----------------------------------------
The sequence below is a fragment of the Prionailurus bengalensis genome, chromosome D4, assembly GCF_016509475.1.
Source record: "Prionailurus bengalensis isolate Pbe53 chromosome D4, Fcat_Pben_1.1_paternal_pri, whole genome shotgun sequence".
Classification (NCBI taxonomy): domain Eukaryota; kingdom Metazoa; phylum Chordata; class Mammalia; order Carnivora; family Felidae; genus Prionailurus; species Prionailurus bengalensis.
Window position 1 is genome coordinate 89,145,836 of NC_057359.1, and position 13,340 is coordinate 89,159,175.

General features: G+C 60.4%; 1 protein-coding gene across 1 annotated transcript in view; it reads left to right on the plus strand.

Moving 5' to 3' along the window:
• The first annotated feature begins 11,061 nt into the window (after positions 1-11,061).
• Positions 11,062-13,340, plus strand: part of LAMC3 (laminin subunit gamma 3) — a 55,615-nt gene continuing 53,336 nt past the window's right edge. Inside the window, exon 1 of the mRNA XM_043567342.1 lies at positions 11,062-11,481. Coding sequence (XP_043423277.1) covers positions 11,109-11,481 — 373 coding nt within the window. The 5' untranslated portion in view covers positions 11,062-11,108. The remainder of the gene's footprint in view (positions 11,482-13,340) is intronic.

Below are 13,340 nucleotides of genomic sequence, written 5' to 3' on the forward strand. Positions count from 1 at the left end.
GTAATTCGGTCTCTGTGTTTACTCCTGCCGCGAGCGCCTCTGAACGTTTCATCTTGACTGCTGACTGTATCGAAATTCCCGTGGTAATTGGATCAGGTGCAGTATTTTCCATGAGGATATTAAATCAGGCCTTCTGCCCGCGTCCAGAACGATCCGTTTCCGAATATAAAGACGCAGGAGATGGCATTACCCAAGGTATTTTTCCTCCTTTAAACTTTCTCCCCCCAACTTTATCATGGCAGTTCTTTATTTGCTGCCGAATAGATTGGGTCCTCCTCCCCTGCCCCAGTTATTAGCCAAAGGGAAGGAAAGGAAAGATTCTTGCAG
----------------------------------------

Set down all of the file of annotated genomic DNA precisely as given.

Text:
The sequence below is a fragment of the Prionailurus bengalensis genome, chromosome D4, assembly GCF_016509475.1.
Source record: "Prionailurus bengalensis isolate Pbe53 chromosome D4, Fcat_Pben_1.1_paternal_pri, whole genome shotgun sequence".
Classification (NCBI taxonomy): domain Eukaryota; kingdom Metazoa; phylum Chordata; class Mammalia; order Carnivora; family Felidae; genus Prionailurus; species Prionailurus bengalensis.
Window position 1 is genome coordinate 89,145,836 of NC_057359.1, and position 13,340 is coordinate 89,159,175.

General features: G+C 60.4%; 1 protein-coding gene across 1 annotated transcript in view; it reads left to right on the plus strand.

Moving 5' to 3' along the window:
• The first annotated feature begins 11,061 nt into the window (after positions 1-11,061).
• Positions 11,062-13,340, plus strand: part of LAMC3 (laminin subunit gamma 3) — a 55,615-nt gene continuing 53,336 nt past the window's right edge. Inside the window, exon 1 of the mRNA XM_043567342.1 lies at positions 11,062-11,481. Coding sequence (XP_043423277.1) covers positions 11,109-11,481 — 373 coding nt within the window. The 5' untranslated portion in view covers positions 11,062-11,108. The remainder of the gene's footprint in view (positions 11,482-13,340) is intronic.

Below are 13,340 nucleotides of genomic sequence, written 5' to 3' on the forward strand. Positions count from 1 at the left end.
GTAATTCGGTCTCTGTGTTTACTCCTGCCGCGAGCGCCTCTGAACGTTTCATCTTGACTGCTGACTGTATCGAAATTCCCGTGGTAATTGGATCAGGTGCAGTATTTTCCATGAGGATATTAAATCAGGCCTTCTGCCCGCGTCCAGAACGATCCGTTTCCGAATATAAAGACGCAGGAGATGGCATTACCCAAGGTATTTTTCCTCCTTTAAACTTTCTCCCCCCAACTTTATCATGGCAGTTCTTTATTTGCTGCCGAATAGATTGGGTCCTCCTCCCCTGCCCCAGTTATTAGCCAAAGGGAAGGAAAGGAAAGATTCTTGCAG